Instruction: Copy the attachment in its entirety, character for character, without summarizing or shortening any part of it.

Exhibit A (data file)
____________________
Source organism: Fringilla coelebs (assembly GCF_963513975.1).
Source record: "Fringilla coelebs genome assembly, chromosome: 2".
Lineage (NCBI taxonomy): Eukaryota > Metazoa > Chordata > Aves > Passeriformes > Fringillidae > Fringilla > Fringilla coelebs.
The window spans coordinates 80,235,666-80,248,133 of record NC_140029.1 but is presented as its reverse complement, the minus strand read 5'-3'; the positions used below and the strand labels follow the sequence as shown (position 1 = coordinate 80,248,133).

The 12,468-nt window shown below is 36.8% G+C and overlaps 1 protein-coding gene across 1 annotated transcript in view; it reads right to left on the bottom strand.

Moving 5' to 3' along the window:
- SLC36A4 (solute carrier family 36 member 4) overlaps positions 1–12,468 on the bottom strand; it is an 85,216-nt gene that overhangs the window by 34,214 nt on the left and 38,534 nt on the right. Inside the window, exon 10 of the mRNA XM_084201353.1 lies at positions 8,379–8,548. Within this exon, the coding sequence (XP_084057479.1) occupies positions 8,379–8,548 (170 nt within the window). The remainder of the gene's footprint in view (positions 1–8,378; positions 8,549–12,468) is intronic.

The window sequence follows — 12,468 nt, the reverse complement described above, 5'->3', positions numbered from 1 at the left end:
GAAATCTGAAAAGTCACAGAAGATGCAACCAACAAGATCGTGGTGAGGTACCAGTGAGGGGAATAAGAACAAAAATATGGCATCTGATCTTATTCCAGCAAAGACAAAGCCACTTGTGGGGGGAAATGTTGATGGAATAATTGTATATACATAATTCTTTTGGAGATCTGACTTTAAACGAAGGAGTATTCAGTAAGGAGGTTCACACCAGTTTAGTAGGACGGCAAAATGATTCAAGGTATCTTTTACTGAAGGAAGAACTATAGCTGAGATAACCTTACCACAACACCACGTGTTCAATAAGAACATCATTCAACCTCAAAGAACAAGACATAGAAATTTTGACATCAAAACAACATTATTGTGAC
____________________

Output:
Source organism: Fringilla coelebs (assembly GCF_963513975.1).
Source record: "Fringilla coelebs genome assembly, chromosome: 2".
Lineage (NCBI taxonomy): Eukaryota > Metazoa > Chordata > Aves > Passeriformes > Fringillidae > Fringilla > Fringilla coelebs.
The window spans coordinates 80,235,666-80,248,133 of record NC_140029.1 but is presented as its reverse complement, the minus strand read 5'-3'; the positions used below and the strand labels follow the sequence as shown (position 1 = coordinate 80,248,133).

The 12,468-nt window shown below is 36.8% G+C and overlaps 1 protein-coding gene across 1 annotated transcript in view; it reads right to left on the bottom strand.

Moving 5' to 3' along the window:
- SLC36A4 (solute carrier family 36 member 4) overlaps positions 1–12,468 on the bottom strand; it is an 85,216-nt gene that overhangs the window by 34,214 nt on the left and 38,534 nt on the right. Inside the window, exon 10 of the mRNA XM_084201353.1 lies at positions 8,379–8,548. Within this exon, the coding sequence (XP_084057479.1) occupies positions 8,379–8,548 (170 nt within the window). The remainder of the gene's footprint in view (positions 1–8,378; positions 8,549–12,468) is intronic.

The window sequence follows — 12,468 nt, the reverse complement described above, 5'->3', positions numbered from 1 at the left end:
GAAATCTGAAAAGTCACAGAAGATGCAACCAACAAGATCGTGGTGAGGTACCAGTGAGGGGAATAAGAACAAAAATATGGCATCTGATCTTATTCCAGCAAAGACAAAGCCACTTGTGGGGGGAAATGTTGATGGAATAATTGTATATACATAATTCTTTTGGAGATCTGACTTTAAACGAAGGAGTATTCAGTAAGGAGGTTCACACCAGTTTAGTAGGACGGCAAAATGATTCAAGGTATCTTTTACTGAAGGAAGAACTATAGCTGAGATAACCTTACCACAACACCACGTGTTCAATAAGAACATCATTCAACCTCAAAGAACAAGACATAGAAATTTTGACATCAAAACAACATTATTGTGAC